To those who already have some understanding of the laws of spiritual and mental science in their relation to human wholeness, the logic, and rationality of the "Suggestions" will be easily understood. There is nothing supernatural, natural, or illogical, about them. The system is only a plain scientific application of well-understood means to ends, and is in perfect accord with law, nature, and practical religion.

Materialistic science prides itself upon its accuracy and exhaustive thoroughness, but its conventional scope does not extend beyond the boundaries of mere phenomena. Its researches touch only the shell and surface of the real. In vain it peers into clay or dust to find the springs of ultimate causation. In its traditional dealings with disease, it suppresses manifestations and symptoms, without going beneath them to their primary sources and roots. It would extinguish fire by destroying the smoke. It would wipe out contagion by trying to kill the bacteria (the destruction of which is wise secondarily, and necessary under present conditions) without ascertaining the primal causes which produce and multiply them. It would practically hold bullets and shells responsible for the carnage of a battle, rather than the passion and antagonism which urged on the conflict.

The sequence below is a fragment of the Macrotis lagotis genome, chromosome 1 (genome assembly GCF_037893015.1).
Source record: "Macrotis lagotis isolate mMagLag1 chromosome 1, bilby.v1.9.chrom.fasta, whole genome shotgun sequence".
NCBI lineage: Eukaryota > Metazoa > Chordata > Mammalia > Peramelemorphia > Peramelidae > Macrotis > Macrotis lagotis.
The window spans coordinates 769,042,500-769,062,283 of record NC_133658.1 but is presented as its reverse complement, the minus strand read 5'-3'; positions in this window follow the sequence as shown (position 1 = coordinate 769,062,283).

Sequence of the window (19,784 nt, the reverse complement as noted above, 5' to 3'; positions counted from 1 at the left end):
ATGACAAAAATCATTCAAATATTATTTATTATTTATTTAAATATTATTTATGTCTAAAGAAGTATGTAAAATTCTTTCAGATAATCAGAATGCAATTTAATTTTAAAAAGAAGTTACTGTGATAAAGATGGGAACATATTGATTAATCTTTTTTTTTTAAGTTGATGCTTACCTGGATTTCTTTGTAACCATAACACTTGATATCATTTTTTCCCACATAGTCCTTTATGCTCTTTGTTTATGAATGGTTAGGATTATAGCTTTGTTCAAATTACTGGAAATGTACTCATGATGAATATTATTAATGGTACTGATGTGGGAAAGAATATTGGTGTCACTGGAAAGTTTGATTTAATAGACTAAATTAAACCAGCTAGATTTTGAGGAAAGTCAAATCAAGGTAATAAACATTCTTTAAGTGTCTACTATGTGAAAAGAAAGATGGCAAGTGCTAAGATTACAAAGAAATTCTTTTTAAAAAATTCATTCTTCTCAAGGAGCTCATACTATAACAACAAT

The physical organism of man manifests his own erroneous and false thinking of the past, and also, in some degree, that of the race in general. The quality of causative forces must be changed in order to the modification or improvement of their expression. "Do men gather grapes of thorns, or figs of thistles?"

The purpose of Ideal Suggestion is far broader and higher than the mitigation and healing of physical ailments, however desirable that may be. Such is but an incidental part of its work, and the same is true of mental healing as that term is ordinarily employed. The grand mission of these great principles is the development of the spiritual ego; to roll the stone away from the door of the sepulcher of the lower self; to bring to birth the spiritual consciousness; to free man from the dominion of sin and selfishness, and to enthrone the real divine self—God's image—and put him in possession of his divine heritage.